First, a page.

The results of this study demonstrate clearly that use of SP for the treatment of P falciparum
malaria is dangerous in the area where our study was done. SP had no effect on the course of illness in four cases, three in the symptomatic group and one in the asymptomatic group, who developed severe disease within 3 days of post treatment. The efficacy of SP resulted in similarly poor parasitologic clearance in 2–10 month old asymptomatic infants when compared with 6–59 month old symptomatic children. The WHO recommends changing first line treatment when day 28 failure rates exceed 10%
. In this study, early treatment failures of symptomatic children were 38.8% and by day 28 a staggering 82% required rescue treatment. Shortly after the study was stopped artemether-lumefantrine (ALU) became the first-line treatment for uncomplicated malaria in Tanzania, although SP remains widely available through private drug stores and is frequently used.
The primary purpose of this study was to determine if SP was more efficacious in asymptomatic parasitaemic infants than in symptomatic children even though the drug was failing as a treatment for the latter group. This has been shown to be the case for pregnant women in areas of moderate SP resistance where SP may still be effective for treatment or prevention even though it fails when used for the treatment of symptomatic children
. Because the study had to be terminated prematurely on the grounds of the unexpectedly high failure rates in symptomatic children and asymptomatic infants, it was underpowered to show a difference between the two study groups. Estimates of efficacy had confidence intervals of 10% and 20% in the symptomatic and asymptomatic study groups respectively and the study was powered to detect only a 30% or more difference between groups. Nevertheless, the findings suggest that there was no major difference in response to SP between symptomatic older children and asymptomatic infants contrasting with the major differences observed in comparisons between asymptomatic pregnant women and symptomatic children. This difference may be due to the fact that infants in the second half of the first year of life, in contrast to pregnant women, have less naturally acquired immunity to malaria. In pregnant women, but not infants, naturally acquired immunity may be sufficient to clear low density infections when parasites are exposed to an only partially effective drug. Evidence from high transmission sites suggests that maternal protective factors do protect infants against recrudescence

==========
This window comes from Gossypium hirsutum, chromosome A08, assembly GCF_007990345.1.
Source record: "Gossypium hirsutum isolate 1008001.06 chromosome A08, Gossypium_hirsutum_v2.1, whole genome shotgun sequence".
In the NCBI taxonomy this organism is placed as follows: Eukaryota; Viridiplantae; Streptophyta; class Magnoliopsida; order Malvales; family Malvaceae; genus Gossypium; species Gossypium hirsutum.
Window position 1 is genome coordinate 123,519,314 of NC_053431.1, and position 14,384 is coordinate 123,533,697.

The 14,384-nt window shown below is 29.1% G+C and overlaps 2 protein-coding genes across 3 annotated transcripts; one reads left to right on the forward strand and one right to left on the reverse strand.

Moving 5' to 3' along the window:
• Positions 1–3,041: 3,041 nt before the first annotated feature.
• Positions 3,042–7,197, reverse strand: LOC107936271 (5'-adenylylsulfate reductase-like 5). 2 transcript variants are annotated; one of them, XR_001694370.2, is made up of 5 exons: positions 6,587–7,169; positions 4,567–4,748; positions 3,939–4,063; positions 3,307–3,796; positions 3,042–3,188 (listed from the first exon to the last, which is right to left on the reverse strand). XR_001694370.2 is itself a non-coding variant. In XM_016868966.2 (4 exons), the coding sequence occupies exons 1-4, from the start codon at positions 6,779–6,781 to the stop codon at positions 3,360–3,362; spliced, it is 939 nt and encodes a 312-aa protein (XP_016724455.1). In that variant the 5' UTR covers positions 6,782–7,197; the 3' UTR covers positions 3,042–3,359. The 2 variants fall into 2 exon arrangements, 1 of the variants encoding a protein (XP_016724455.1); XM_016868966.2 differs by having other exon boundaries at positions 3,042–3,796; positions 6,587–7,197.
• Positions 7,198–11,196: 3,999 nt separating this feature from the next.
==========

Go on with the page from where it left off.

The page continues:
, however, how these protective factors compare to maternal immunity itself is not known. Although the study split children into symptomatic and asymptomatic groups the difference between these groups may only be that the asymptomatic children were at an earlier stage of the disease. In children in a moderate transmission setting in Uganda approximately 50% of asymptomatic parasitaemic children progressed to clinical disease within 30 days of detection
. This group of children, however, is relevant for this study as they represent the population who would be treated with IPTi. This study examined the treatment effect of SP and did not address the ability for SP to prevent blood stage infection, i.e. the prophylactic effect
. Whether SP has any efficacy in the study area when used for IPTi (both treatment and prophylactic effects
) will be determined in an ongoing IPTi study that will be reported in early 2009 (clintrial.gov identifier: NCT00158574).
Within 8 years the level of SP resistance in the study area has increased at an alarming rate. The day 28 ACPR has decreased from 55% in 1999 
to the current situation of 18%. This change is likely to have been driven, at least in part, by the use of SP as first line treatment for malaria from 2001 to 2007. Now that first line treatment for malaria has changed to combination therapy across most of sub- Saharan Africa, the selection pressure for resistance to SP will have been reduced. Nevertheless the rapid increase in SP resistance is a concern and an alternative drug needs to be developed for all SP-based prevention programs.